Jerry Seinfeld was doing a standup set recently and yada yada yada there might be some kind of Seinfeld reunion in the works.

Okay, here’s the non-yada yada yada version: Seinfeld was doing a show recently in Boston, when he fielded a question from the audience about the infamous series finale of Seinfeld, which was watched by an enormous audience in 1998 but was also widely regarded as something of a creative disappointment.

“I have a little secret for you about the ending,” Seinfeld replied, “but I can’t really tell it, because it is a secret. Here's what I’ll tell you, but you can’t really tell anybody. Something is going to happen that has to do with that ending. Hasn’t happened yet. And just what you are thinking about, Larry and I have also been thinking about. So you’ll see.”

You can see Seinfeld talking about all of this in the video below...

READ MORE: The 10 Most Controversial TV Finales in History

In “The Finale,” Jerry, Elaine, George, and Kramer were all sentenced to one year in prison for breaking a Good Samaritan law in a small town in Massachusetts while on a vacation. Series co-creator Larry David returned to the show to help pen the finale, which also featured appearances from most of Seinfeld’s most famous guest stars, most appearing as witnesses during the big trial for the main four characters. Despite David’s script and the star-studded cast, “The Finale” often appears on lists of worst TV finales ever made. That episode recently celebrated its 25th anniversary.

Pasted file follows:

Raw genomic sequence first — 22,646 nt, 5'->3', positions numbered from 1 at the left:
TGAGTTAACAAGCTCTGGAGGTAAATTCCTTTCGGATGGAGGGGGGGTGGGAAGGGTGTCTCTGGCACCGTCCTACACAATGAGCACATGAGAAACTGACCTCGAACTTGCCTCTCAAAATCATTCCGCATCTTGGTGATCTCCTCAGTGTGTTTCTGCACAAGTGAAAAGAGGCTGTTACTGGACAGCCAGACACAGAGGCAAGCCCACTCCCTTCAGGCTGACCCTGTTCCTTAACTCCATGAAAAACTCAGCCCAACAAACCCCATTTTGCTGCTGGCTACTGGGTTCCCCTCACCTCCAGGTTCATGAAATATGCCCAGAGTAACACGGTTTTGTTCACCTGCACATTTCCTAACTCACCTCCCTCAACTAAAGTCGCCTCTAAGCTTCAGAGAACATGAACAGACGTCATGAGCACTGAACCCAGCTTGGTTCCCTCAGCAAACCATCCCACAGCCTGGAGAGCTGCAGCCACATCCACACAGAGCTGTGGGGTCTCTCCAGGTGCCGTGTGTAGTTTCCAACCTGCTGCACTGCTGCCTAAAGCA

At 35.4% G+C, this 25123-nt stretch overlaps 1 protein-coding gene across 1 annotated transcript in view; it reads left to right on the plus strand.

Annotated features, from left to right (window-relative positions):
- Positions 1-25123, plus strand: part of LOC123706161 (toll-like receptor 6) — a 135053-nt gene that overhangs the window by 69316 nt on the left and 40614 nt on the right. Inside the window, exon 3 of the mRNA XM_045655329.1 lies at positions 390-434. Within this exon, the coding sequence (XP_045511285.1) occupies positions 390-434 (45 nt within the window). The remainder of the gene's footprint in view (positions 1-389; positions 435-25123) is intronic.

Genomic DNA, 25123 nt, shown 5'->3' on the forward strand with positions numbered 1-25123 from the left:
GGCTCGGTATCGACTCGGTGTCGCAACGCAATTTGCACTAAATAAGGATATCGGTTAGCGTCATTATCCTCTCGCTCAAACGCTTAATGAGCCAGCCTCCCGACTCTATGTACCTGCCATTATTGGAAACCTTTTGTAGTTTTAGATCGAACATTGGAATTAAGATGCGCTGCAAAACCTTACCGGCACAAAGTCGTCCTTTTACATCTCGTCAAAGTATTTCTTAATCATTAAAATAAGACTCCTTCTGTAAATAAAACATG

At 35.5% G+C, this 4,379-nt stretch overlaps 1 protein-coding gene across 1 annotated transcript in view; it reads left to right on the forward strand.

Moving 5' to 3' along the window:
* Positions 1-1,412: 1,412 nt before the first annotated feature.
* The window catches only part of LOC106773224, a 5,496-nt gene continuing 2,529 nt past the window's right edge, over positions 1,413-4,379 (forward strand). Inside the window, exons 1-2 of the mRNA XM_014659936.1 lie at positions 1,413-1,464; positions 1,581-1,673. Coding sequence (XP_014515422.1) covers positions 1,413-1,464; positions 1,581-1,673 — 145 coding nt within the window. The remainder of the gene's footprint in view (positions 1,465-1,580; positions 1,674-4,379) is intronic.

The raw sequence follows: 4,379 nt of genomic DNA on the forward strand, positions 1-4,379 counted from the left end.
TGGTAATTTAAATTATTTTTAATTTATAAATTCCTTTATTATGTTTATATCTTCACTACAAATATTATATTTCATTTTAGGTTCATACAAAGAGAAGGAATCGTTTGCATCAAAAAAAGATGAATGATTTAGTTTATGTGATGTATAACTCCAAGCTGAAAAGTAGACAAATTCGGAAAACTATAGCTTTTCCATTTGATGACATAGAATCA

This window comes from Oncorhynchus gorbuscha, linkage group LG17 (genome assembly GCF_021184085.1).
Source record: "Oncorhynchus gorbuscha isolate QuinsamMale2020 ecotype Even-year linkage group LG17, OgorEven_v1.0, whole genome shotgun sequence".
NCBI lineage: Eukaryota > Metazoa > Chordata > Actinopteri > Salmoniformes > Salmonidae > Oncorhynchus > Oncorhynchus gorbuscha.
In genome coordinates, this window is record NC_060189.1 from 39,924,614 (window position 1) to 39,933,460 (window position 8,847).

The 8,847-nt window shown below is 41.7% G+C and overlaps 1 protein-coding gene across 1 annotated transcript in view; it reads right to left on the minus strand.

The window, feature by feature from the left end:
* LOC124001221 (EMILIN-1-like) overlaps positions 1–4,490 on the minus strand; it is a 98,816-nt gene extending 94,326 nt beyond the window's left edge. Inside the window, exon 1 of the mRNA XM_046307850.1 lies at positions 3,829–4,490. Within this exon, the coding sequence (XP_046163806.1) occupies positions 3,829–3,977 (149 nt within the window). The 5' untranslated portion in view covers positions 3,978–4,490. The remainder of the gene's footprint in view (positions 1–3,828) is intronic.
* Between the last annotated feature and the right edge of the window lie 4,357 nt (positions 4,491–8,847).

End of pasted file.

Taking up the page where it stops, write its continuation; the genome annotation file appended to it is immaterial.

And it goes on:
Although Seinfeld has never had a formal reunion, Seinfeld, David, and the main cast did collaborate on a quasi-reunion during the seventh season of David’s series Curb Your Enthusiasm, which had an overarching story about the fictional Larry David working on a Seinfeld reunion in order to try to reignite his relationship with his ex-wife Cheryl. That season of the show culminated in a finale that included scenes from the Seinfeld reunion within the show; the whole season was much more well-received than Seinfeld’s actual finale.

A full-on Seinfeld reunion would be quite the TV event, especially if it is something that has Larry David’s participation, which Jerry’s comment certainly suggests this thing has. Before we get our hopes up too high, though, let’s remember a lot of times people tease some kind of massive reunion in very vague terms, it often turns out to be, like, a Super Bowl ad, rather than a full-fledged TV show. Nothing is official until it is official. Until then it is just a rumor involving something about a show about nothing.

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